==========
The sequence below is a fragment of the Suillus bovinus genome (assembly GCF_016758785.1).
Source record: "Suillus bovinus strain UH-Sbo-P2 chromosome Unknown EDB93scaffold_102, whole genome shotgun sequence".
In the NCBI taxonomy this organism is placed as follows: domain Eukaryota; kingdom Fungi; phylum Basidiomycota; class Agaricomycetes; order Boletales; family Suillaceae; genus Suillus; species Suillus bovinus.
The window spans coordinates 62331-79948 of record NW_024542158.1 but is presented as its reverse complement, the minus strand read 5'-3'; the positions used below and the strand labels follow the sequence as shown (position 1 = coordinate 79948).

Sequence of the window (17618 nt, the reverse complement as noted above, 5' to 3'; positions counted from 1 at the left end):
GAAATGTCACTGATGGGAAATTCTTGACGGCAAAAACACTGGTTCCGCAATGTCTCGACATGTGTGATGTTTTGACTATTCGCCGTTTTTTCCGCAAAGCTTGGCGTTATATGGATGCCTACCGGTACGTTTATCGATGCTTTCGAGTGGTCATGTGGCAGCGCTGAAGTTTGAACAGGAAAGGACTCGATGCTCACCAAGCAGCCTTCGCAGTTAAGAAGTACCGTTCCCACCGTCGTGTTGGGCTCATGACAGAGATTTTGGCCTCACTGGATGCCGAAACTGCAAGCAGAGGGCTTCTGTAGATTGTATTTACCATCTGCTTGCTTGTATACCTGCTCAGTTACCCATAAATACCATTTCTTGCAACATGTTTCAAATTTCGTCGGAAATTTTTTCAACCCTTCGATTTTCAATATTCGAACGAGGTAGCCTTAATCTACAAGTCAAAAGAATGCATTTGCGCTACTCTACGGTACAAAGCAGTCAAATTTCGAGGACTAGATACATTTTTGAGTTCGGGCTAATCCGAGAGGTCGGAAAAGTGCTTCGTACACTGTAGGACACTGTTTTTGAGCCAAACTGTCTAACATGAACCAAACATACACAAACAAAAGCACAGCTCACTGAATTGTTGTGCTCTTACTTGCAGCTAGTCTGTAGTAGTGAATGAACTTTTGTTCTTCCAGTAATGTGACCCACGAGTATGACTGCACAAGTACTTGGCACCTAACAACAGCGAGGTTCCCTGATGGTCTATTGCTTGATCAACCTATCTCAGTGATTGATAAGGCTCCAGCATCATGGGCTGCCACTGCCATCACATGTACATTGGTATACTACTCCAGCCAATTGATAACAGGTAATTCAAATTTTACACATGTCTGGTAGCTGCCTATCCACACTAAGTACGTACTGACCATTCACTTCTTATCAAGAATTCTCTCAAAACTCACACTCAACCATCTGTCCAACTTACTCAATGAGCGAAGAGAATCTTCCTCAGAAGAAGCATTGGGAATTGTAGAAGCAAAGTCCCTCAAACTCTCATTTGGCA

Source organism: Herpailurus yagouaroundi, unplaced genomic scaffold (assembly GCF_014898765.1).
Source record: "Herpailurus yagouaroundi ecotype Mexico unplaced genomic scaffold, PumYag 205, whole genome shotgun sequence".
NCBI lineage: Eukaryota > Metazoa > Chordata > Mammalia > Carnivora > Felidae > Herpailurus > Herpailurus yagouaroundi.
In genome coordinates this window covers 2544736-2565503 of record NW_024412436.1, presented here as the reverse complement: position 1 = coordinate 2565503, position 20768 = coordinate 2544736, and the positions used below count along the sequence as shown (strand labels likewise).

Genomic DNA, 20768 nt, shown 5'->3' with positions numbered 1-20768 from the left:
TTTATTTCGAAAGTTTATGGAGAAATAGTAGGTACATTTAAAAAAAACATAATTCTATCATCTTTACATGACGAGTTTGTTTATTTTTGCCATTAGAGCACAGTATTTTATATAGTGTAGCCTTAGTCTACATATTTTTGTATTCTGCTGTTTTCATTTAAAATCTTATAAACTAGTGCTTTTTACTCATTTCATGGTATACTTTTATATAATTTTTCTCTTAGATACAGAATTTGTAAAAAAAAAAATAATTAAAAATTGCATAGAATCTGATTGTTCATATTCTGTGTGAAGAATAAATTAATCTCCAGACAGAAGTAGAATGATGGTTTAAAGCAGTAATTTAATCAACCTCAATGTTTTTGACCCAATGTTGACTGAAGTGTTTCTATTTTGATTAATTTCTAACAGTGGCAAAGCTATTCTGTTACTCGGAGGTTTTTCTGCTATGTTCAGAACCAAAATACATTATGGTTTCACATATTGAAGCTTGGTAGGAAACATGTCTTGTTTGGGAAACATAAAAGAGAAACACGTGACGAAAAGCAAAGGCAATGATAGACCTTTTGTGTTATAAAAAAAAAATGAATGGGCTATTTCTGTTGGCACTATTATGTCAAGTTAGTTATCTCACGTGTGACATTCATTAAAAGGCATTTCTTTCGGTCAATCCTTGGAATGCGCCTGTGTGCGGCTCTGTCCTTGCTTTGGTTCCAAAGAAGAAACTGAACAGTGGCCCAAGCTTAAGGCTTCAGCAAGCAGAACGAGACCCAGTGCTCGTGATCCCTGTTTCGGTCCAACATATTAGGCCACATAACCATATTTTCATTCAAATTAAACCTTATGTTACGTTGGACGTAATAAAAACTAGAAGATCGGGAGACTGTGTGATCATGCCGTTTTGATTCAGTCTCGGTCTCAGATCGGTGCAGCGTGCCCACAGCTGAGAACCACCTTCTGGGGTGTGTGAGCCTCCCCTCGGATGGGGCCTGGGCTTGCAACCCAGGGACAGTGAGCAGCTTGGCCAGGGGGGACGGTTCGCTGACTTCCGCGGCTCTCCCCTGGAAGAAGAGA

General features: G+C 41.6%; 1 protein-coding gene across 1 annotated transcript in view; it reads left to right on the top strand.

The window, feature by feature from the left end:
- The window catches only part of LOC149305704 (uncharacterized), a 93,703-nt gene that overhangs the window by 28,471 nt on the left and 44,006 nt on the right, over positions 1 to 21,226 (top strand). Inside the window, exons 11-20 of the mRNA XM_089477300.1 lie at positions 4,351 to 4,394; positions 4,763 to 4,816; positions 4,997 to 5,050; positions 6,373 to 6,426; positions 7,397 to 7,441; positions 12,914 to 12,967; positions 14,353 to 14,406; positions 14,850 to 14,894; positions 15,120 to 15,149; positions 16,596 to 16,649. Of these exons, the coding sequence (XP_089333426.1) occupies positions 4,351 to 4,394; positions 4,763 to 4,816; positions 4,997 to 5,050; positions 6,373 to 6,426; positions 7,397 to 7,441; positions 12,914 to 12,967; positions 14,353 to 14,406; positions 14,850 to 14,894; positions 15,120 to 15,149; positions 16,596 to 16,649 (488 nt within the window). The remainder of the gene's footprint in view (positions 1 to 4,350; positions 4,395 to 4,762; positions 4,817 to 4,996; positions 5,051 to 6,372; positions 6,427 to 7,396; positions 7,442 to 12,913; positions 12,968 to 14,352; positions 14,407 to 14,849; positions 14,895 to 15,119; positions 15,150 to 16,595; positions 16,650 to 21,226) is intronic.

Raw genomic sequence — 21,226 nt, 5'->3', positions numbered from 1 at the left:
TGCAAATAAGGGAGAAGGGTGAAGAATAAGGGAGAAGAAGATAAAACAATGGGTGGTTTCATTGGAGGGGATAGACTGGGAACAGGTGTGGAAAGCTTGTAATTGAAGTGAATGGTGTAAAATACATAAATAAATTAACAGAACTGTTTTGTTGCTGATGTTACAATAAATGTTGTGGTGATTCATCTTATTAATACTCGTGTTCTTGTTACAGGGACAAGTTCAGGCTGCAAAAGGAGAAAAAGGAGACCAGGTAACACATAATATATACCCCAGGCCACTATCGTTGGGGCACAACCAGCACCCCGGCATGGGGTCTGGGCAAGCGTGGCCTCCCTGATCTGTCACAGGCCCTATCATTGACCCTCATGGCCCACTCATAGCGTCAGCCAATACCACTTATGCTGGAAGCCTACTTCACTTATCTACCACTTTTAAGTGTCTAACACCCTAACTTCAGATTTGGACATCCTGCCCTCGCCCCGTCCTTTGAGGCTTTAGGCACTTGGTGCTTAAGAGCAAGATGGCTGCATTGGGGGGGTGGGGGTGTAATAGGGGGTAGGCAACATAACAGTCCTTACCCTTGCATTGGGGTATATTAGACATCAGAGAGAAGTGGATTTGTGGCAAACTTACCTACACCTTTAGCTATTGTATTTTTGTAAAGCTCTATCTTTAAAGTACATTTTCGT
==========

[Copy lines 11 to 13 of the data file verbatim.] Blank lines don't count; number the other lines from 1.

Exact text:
Genomic DNA, 20768 nt, shown 5'->3' with positions numbered 1-20768 from the left:
TTTATTTCGAAAGTTTATGGAGAAATAGTAGGTACATTTAAAAAAAACATAATTCTATCATCTTTACATGACGAGTTTGTTTATTTTTGCCATTAGAGCACAGTATTTTATATAGTGTAGCCTTAGTCTACATATTTTTGTATTCTGCTGTTTTCATTTAAAATCTTATAAACTAGTGCTTTTTACTCATTTCATGGTATACTTTTATATAATTTTTCTCTTAGATACAGAATTTGTAAAAAAAAAAATAATTAAAAATTGCATAGAATCTGATTGTTCATATTCTGTGTGAAGAATAAATTAATCTCCAGACAGAAGTAGAATGATGGTTTAAAGCAGTAATTTAATCAACCTCAATGTTTTTGACCCAATGTTGACTGAAGTGTTTCTATTTTGATTAATTTCTAACAGTGGCAAAGCTATTCTGTTACTCGGAGGTTTTTCTGCTATGTTCAGAACCAAAATACATTATGGTTTCACATATTGAAGCTTGGTAGGAAACATGTCTTGTTTGGGAAACATAAAAGAGAAACACGTGACGAAAAGCAAAGGCAATGATAGACCTTTTGTGTTATAAAAAAAAAATGAATGGGCTATTTCTGTTGGCACTATTATGTCAAGTTAGTTATCTCACGTGTGACATTCATTAAAAGGCATTTCTTTCGGTCAATCCTTGGAATGCGCCTGTGTGCGGCTCTGTCCTTGCTTTGGTTCCAAAGAAGAAACTGAACAGTGGCCCAAGCTTAAGGCTTCAGCAAGCAGAACGAGACCCAGTGCTCGTGATCCCTGTTTCGGTCCAACATATTAGGCCACATAACCATATTTTCATTCAAATTAAACCTTATGTTACGTTGGACGTAATAAAAACTAGAAGATCGGGAGACTGTGTGATCATGCCGTTTTGATTCAGTCTCGGTCTCAGATCGGTGCAGCGTGCCCACAGCTGAGAACCACCTTCTGGGGTGTGTGAGCCTCCCCTCGGATGGGGCCTGGGCTTGCAACCCAGGGACAGTGAGCAGCTTGGCCAGGGGGGACGGTTCGCTGACTTCCGCGGCTCTCCCCTGGAAGAAGAGA

General features: G+C 41.6%; 1 protein-coding gene across 1 annotated transcript in view; it reads left to right on the top strand.